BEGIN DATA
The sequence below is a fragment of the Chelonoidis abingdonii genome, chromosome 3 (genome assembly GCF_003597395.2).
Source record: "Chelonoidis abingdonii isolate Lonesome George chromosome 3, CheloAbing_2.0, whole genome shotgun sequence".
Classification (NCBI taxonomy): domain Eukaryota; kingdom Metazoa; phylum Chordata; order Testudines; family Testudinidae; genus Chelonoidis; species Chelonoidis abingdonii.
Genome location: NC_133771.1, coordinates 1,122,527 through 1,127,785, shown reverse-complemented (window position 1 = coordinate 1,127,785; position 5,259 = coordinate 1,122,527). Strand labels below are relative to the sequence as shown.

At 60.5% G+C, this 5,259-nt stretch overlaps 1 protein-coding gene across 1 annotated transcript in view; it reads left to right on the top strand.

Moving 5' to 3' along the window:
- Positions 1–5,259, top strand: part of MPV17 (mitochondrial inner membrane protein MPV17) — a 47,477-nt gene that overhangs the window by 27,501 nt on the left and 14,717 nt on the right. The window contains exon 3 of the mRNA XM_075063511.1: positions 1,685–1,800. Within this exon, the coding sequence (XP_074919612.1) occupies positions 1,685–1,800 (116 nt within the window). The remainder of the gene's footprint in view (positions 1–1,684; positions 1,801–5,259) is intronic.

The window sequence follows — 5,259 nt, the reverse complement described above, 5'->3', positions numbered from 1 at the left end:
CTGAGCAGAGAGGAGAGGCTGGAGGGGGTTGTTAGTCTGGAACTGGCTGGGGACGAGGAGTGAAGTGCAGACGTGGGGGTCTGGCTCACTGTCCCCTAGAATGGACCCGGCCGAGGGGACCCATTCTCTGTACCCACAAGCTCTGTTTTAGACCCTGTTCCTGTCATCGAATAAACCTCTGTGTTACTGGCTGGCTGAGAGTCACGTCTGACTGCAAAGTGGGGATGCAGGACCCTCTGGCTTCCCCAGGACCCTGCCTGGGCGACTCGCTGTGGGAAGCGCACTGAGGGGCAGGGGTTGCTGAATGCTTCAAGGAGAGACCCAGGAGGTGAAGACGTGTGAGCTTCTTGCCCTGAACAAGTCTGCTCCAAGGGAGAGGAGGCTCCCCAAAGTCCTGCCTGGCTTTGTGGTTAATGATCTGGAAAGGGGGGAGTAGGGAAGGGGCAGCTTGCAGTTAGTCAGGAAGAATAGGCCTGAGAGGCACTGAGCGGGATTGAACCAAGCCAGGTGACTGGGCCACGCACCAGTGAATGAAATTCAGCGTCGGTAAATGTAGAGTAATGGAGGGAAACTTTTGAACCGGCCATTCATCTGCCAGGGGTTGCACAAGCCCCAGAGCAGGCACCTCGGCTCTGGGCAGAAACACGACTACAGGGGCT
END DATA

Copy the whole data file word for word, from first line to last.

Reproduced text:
The sequence below is a fragment of the Chelonoidis abingdonii genome, chromosome 3 (genome assembly GCF_003597395.2).
Source record: "Chelonoidis abingdonii isolate Lonesome George chromosome 3, CheloAbing_2.0, whole genome shotgun sequence".
Classification (NCBI taxonomy): domain Eukaryota; kingdom Metazoa; phylum Chordata; order Testudines; family Testudinidae; genus Chelonoidis; species Chelonoidis abingdonii.
Genome location: NC_133771.1, coordinates 1,122,527 through 1,127,785, shown reverse-complemented (window position 1 = coordinate 1,127,785; position 5,259 = coordinate 1,122,527). Strand labels below are relative to the sequence as shown.

At 60.5% G+C, this 5,259-nt stretch overlaps 1 protein-coding gene across 1 annotated transcript in view; it reads left to right on the top strand.

Moving 5' to 3' along the window:
- Positions 1–5,259, top strand: part of MPV17 (mitochondrial inner membrane protein MPV17) — a 47,477-nt gene that overhangs the window by 27,501 nt on the left and 14,717 nt on the right. The window contains exon 3 of the mRNA XM_075063511.1: positions 1,685–1,800. Within this exon, the coding sequence (XP_074919612.1) occupies positions 1,685–1,800 (116 nt within the window). The remainder of the gene's footprint in view (positions 1–1,684; positions 1,801–5,259) is intronic.

The window sequence follows — 5,259 nt, the reverse complement described above, 5'->3', positions numbered from 1 at the left end:
CTGAGCAGAGAGGAGAGGCTGGAGGGGGTTGTTAGTCTGGAACTGGCTGGGGACGAGGAGTGAAGTGCAGACGTGGGGGTCTGGCTCACTGTCCCCTAGAATGGACCCGGCCGAGGGGACCCATTCTCTGTACCCACAAGCTCTGTTTTAGACCCTGTTCCTGTCATCGAATAAACCTCTGTGTTACTGGCTGGCTGAGAGTCACGTCTGACTGCAAAGTGGGGATGCAGGACCCTCTGGCTTCCCCAGGACCCTGCCTGGGCGACTCGCTGTGGGAAGCGCACTGAGGGGCAGGGGTTGCTGAATGCTTCAAGGAGAGACCCAGGAGGTGAAGACGTGTGAGCTTCTTGCCCTGAACAAGTCTGCTCCAAGGGAGAGGAGGCTCCCCAAAGTCCTGCCTGGCTTTGTGGTTAATGATCTGGAAAGGGGGGAGTAGGGAAGGGGCAGCTTGCAGTTAGTCAGGAAGAATAGGCCTGAGAGGCACTGAGCGGGATTGAACCAAGCCAGGTGACTGGGCCACGCACCAGTGAATGAAATTCAGCGTCGGTAAATGTAGAGTAATGGAGGGAAACTTTTGAACCGGCCATTCATCTGCCAGGGGTTGCACAAGCCCCAGAGCAGGCACCTCGGCTCTGGGCAGAAACACGACTACAGGGGCT